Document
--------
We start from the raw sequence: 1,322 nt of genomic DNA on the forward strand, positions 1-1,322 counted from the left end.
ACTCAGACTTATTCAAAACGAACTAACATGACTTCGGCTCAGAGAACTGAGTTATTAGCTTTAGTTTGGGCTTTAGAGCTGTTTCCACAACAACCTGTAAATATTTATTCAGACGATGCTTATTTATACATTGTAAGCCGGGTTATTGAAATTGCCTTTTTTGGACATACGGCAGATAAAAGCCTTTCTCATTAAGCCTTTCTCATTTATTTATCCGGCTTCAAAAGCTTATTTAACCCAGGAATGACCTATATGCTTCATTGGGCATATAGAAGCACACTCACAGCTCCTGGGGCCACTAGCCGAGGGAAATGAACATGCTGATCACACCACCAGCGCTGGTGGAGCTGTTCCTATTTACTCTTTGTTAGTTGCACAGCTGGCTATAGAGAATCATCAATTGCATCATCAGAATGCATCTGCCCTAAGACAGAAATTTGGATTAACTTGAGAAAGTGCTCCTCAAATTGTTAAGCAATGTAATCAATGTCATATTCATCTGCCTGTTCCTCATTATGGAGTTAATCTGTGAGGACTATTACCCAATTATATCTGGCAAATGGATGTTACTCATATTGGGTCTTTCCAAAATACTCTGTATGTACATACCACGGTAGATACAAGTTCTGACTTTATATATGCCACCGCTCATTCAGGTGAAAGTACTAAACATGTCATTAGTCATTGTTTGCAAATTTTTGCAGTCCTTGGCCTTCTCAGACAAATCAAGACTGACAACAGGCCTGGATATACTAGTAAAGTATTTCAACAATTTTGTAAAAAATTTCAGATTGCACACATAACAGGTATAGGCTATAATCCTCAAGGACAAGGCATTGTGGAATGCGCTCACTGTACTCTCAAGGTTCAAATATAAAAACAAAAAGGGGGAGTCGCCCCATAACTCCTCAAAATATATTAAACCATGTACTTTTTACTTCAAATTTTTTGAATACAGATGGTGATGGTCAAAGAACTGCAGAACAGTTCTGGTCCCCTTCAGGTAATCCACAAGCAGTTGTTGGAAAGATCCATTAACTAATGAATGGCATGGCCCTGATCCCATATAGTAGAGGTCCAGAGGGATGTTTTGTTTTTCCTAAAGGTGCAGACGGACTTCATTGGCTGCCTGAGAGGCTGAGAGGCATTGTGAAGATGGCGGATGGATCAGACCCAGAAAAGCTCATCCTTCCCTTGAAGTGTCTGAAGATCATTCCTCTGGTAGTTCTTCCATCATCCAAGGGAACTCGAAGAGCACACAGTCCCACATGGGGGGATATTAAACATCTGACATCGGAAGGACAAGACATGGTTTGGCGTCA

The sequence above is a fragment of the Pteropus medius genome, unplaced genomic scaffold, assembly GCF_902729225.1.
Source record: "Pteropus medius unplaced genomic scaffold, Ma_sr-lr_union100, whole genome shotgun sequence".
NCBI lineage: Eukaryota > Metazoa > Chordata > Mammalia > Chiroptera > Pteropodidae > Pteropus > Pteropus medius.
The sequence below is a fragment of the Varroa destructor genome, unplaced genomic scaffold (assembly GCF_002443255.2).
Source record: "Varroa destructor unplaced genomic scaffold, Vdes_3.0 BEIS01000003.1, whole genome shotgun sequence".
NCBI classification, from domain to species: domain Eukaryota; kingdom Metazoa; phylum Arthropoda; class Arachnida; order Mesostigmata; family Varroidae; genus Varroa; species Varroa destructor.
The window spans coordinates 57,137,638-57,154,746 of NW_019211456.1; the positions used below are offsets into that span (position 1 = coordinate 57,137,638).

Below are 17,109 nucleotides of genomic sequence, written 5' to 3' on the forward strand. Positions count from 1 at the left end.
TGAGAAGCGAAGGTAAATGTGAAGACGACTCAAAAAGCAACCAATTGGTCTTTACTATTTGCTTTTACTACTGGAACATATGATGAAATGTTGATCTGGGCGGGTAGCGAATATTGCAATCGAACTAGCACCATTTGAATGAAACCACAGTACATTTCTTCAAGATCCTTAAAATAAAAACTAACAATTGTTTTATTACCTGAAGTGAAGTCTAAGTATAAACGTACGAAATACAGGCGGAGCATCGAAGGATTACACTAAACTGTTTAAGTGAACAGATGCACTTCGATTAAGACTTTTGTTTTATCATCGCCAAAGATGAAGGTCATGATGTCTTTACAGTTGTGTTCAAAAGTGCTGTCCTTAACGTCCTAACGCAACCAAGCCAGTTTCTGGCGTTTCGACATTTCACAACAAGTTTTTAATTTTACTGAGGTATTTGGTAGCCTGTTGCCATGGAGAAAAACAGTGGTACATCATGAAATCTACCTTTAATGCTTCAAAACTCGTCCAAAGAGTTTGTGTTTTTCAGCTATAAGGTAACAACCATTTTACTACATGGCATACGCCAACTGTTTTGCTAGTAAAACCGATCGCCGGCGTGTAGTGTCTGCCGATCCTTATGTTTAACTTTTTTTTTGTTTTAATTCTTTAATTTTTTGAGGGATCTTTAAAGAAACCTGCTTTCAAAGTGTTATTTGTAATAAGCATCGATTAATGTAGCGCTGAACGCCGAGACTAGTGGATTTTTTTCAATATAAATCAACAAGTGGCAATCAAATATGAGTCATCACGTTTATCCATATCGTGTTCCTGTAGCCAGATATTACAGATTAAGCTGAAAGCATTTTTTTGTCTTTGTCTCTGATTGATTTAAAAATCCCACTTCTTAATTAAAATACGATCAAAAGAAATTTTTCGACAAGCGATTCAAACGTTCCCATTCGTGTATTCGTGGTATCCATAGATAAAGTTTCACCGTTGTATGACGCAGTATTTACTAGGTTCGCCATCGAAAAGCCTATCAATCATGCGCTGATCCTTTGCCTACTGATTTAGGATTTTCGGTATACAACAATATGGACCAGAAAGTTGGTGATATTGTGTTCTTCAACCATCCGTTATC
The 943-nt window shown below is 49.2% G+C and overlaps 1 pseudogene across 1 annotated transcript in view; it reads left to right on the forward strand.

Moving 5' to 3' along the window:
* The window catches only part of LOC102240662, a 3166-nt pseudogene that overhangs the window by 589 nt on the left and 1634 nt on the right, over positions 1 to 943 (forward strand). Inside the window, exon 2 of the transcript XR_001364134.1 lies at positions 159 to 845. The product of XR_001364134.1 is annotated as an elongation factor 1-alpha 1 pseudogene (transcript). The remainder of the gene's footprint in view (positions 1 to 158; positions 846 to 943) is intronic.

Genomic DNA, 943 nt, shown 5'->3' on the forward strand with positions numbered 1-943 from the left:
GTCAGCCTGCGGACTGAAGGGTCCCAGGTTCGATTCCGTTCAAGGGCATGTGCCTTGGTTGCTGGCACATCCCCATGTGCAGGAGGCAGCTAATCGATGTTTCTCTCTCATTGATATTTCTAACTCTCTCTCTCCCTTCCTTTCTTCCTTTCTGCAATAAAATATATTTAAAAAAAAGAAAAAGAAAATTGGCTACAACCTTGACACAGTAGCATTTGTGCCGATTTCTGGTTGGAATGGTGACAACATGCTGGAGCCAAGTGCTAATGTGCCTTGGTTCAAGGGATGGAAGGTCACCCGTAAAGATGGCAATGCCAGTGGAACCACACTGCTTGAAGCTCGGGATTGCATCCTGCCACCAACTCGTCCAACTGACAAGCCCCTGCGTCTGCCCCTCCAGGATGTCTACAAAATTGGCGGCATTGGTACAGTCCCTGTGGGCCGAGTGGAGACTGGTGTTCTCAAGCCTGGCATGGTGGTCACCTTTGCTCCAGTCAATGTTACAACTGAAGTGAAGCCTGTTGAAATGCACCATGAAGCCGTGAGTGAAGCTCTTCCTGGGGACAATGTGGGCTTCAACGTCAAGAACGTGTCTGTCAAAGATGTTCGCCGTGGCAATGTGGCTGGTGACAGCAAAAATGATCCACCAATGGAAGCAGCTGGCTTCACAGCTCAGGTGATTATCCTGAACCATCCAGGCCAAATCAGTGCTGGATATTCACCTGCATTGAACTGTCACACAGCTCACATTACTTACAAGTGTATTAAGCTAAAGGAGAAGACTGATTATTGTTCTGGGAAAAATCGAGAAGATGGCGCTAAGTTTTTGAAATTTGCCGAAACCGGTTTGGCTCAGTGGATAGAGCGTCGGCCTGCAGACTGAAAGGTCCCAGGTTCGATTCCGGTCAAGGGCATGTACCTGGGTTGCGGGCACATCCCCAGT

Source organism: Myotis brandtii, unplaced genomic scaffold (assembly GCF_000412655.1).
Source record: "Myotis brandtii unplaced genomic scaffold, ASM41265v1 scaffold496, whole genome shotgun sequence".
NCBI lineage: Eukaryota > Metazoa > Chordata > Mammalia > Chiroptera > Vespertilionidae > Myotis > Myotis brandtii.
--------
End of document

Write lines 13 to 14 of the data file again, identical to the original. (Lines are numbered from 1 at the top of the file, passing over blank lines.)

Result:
Moving 5' to 3' along the window:
* The window catches only part of LOC102240662, a 3166-nt pseudogene that overhangs the window by 589 nt on the left and 1634 nt on the right, over positions 1 to 943 (forward strand). Inside the window, exon 2 of the transcript XR_001364134.1 lies at positions 159 to 845. The product of XR_001364134.1 is annotated as an elongation factor 1-alpha 1 pseudogene (transcript). The remainder of the gene's footprint in view (positions 1 to 158; positions 846 to 943) is intronic.